First, much love for getting two of my favourite game characters into the thread, Glottis and Tex Murphy. (:

As for the game mechanic I could live without (though it may be a stretch to call it a mechanic), it's the "last 5% of a game is totally different from the first 95%" idea. I'd love to never see that again.

Fixing it is easy. Just give me more of the gameplay that kept me interested for the rest of the game. Make it more difficult if you have to. RTS games are the best for this, though it meant I had to cheat in Warcraft II and go to Easy in Supreme Commander.

Clemenstation wrote:
ClockworkHouse wrote:
MilkmanDanimal wrote:

Escort missions. Die, escort missions.

Yep. And yet, oddly, I really enjoyed Resident Evil 4 even though it's basically one long escort mission.

But at least you get to stuff Ashley in trash bins.

This. Every escort mission I can think of outside of Resident Evil 4, I loathe. This was probably the only game ever to get it right, Most of the time she's helpless and useless and consequently the game designers make the enemies go after you 95% more than her so as long as you don't run away / have too man enemies swarming, she's mostly safe, and sticks so close she's almost stuck to your side, but just out of camera sight.

Gravey wrote:

I love NPCs that vocalize their awareness states in stealth games.

Even though it wasn't fully a stealth game, Far Cry 2 did a pretty good job of it and made listening to the enemies fun and useful, too. You could even tell if they were afraid of you or not. They'd even ask others if they thought there were more than one of you sometimes.

This isn't a game mechanic, but I feel I need to gripe about it.

When you leave Vault 101 in Fallout 3, you are facing east. This threw off my orientation for the entire game. Make me leave the vault facing north! I know you want me to see the Washington Monument for dramatic effect, but c'mon! NORTH! NORTH!!!

0kelvin wrote:
Jeff-66 wrote:

A lot of the complaints here relate to artificial intelligence. A.I. is the great untapped aspect of gaming. In fact, A.I. is so bad, and so ignored in this hobby, that we fully expect it and rarely even complain about it.

They spend millions on lens flare, particle effects, smoke, more polygons, etc, and almost completely ignore A.I.

There are so many ways great A.I. could improve games today. It's a shame almost no one demands it. Instead we want pretty fireworks and shiny floors!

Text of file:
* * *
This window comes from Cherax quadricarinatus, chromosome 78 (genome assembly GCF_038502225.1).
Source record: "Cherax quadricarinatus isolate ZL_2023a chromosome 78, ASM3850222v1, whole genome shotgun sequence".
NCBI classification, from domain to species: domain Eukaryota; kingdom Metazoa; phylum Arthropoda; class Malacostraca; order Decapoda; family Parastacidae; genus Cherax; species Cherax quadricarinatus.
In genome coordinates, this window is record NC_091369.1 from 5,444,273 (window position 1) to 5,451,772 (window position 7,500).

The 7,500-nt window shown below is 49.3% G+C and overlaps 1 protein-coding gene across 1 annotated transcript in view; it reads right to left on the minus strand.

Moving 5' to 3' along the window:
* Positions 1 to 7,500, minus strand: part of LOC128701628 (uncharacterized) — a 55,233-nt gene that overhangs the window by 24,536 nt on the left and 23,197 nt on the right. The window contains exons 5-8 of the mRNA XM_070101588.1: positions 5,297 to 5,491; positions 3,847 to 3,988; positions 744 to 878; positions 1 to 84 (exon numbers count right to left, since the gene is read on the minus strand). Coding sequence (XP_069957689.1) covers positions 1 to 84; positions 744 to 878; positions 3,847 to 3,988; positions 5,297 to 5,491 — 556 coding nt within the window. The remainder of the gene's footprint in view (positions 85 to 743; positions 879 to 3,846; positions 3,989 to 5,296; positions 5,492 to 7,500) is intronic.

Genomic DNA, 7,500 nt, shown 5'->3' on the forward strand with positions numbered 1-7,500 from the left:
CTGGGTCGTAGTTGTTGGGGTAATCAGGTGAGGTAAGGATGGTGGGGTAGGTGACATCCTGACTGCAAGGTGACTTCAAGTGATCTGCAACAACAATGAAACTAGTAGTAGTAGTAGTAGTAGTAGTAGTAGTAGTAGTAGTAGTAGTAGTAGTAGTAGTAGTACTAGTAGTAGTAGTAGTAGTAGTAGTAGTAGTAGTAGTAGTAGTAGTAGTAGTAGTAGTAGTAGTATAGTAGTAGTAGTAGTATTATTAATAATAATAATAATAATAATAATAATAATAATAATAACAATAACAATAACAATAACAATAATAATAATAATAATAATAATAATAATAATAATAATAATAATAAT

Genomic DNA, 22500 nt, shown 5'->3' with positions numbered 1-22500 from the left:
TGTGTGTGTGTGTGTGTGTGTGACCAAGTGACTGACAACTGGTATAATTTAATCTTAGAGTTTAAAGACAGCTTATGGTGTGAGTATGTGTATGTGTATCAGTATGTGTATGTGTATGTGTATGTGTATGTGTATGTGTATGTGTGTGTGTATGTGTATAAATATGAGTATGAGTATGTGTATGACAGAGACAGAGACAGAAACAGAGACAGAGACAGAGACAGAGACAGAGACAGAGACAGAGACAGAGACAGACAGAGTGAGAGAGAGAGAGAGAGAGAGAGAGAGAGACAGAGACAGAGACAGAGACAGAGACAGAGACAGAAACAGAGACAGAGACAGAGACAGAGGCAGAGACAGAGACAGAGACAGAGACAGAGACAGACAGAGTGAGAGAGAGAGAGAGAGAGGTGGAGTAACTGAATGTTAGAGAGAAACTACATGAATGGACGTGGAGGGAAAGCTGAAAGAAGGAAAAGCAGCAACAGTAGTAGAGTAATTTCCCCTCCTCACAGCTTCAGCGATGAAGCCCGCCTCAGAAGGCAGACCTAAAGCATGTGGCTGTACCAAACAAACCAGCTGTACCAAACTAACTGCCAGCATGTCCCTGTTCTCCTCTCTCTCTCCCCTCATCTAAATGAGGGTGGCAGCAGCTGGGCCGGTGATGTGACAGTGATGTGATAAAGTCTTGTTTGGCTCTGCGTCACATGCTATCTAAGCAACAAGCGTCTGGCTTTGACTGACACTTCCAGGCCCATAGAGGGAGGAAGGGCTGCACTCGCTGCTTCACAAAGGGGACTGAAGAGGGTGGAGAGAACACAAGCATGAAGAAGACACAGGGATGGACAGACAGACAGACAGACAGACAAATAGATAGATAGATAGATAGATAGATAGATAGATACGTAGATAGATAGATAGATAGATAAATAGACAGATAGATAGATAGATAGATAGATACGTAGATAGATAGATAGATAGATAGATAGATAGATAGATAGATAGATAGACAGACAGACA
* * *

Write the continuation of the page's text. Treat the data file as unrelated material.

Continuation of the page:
I hear this a lot, but I'm curious what people who say this are expecting the AI to do. What will spending twice as much on AI allow our games to do that they can't now? Or at least do significantly better?

Observe the player, remember where that happened and how long ago, and use that information to make predictions about further player movements without just psychically knowing the player's position. This observation model should largely be symmetric to the player. If I can't see through foliage then the enemies shouldn't either.

The default reaction to seeing the player doesn't need to be always be attack. Stalking should also be an option.

Interact with other enemies by giving and taking commands to coordinate.

Notice alterations to the environment and react to them appropriately.

Assess a situation and retreat.

All of the above behavior has been modeled in games here and there, but most of the time it's psychic Doom enemies.

*Hate

Mechanics in action games that restrict your movement like knockback, or freeze. It's just isn't very fun to be standing there jamming the move button until you can slide back in melee range.

*Love

Leveling and equipment mix-maxing.

LobsterMobster wrote:

Snipers in FPSs.

Doesn't matter the scope of the game. Doesn't matter the objective. There is always either a sniper class or a sniper weapon, and the game is made so you can do nothing but snipe if you want to. A sniper's experience is totally different from anyone else's. Their job is to sit still and piss off other players.

I'd rather they focus on a single kind of experience and let the snipers go play... just about any other FPS, rather than give them a metagame that only worsens everyone else's experience and breaks the cardinal rule of skill-based games: understanding what you did that caused you to die.

YES! I think multiplayer gaming is why I stay away from any FPS that doesn't boast the single-player experience. I hate when skill is taking out of the equation in favor for cheap kills like sniping. You can say that it's not an easy job to have all you want, but if your enemy doesn't even know where you are then the game stops being fun.

To the A.I. thing: It could also make characters feel more real so we can have more genuine reactions and feelings toward them. Just having a character getting upset at me for throwing a box at its face rather than simply proceeding as scripted makes a big difference to immersion. Imagine characters that can follow you, fight alongside you without being confused by crotch-high walls, form opinions of you as a leader, offering real-time tactical advice based on the current situation, get angry at you when you inevitably do something stupid because you're dumb, and perhaps even defect and become a double-agent and inform the enemies of your plans, all without following a rigid, linear script and without easily forgetting everything and falling in love with you after you launch a successful string of farts.

Better A.I. won't make the best games better, it could just open up new kinds of experiences.

mrtomaytohead wrote:
Clemenstation wrote:
ClockworkHouse wrote:
MilkmanDanimal wrote:

Escort missions. Die, escort missions.

Yep. And yet, oddly, I really enjoyed Resident Evil 4 even though it's basically one long escort mission.

But at least you get to stuff Ashley in trash bins.

This. Every escort mission I can think of outside of Resident Evil 4, I loathe. This was probably the only game ever to get it right